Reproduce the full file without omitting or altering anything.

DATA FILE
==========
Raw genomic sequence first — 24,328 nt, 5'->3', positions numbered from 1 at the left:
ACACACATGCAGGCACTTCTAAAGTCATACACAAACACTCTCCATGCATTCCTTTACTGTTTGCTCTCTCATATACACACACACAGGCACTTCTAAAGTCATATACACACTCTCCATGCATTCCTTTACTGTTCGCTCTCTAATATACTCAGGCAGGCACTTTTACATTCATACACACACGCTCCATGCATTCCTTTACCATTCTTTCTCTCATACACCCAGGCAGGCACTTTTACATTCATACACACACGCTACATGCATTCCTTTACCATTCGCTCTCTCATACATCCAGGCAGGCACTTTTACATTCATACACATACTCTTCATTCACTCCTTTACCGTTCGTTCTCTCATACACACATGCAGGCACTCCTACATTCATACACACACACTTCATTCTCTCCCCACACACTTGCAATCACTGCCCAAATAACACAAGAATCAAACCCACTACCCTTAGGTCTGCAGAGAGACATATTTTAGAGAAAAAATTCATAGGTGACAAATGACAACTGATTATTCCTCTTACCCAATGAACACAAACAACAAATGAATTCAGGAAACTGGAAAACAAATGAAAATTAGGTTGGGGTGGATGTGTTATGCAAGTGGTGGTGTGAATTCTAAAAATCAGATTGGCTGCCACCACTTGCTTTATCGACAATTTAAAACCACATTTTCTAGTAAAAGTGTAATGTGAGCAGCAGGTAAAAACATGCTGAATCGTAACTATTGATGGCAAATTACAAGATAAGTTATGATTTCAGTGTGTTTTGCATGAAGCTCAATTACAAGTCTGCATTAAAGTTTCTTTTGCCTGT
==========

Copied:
Raw genomic sequence first — 24,328 nt, 5'->3', positions numbered from 1 at the left:
ACACACATGCAGGCACTTCTAAAGTCATACACAAACACTCTCCATGCATTCCTTTACTGTTTGCTCTCTCATATACACACACACAGGCACTTCTAAAGTCATATACACACTCTCCATGCATTCCTTTACTGTTCGCTCTCTAATATACTCAGGCAGGCACTTTTACATTCATACACACACGCTCCATGCATTCCTTTACCATTCTTTCTCTCATACACCCAGGCAGGCACTTTTACATTCATACACACACGCTACATGCATTCCTTTACCATTCGCTCTCTCATACATCCAGGCAGGCACTTTTACATTCATACACATACTCTTCATTCACTCCTTTACCGTTCGTTCTCTCATACACACATGCAGGCACTCCTACATTCATACACACACACTTCATTCTCTCCCCACACACTTGCAATCACTGCCCAAATAACACAAGAATCAAACCCACTACCCTTAGGTCTGCAGAGAGACATATTTTAGAGAAAAAATTCATAGGTGACAAATGACAACTGATTATTCCTCTTACCCAATGAACACAAACAACAAATGAATTCAGGAAACTGGAAAACAAATGAAAATTAGGTTGGGGTGGATGTGTTATGCAAGTGGTGGTGTGAATTCTAAAAATCAGATTGGCTGCCACCACTTGCTTTATCGACAATTTAAAACCACATTTTCTAGTAAAAGTGTAATGTGAGCAGCAGGTAAAAACATGCTGAATCGTAACTATTGATGGCAAATTACAAGATAAGTTATGATTTCAGTGTGTTTTGCATGAAGCTCAATTACAAGTCTGCATTAAAGTTTCTTTTGCCTGT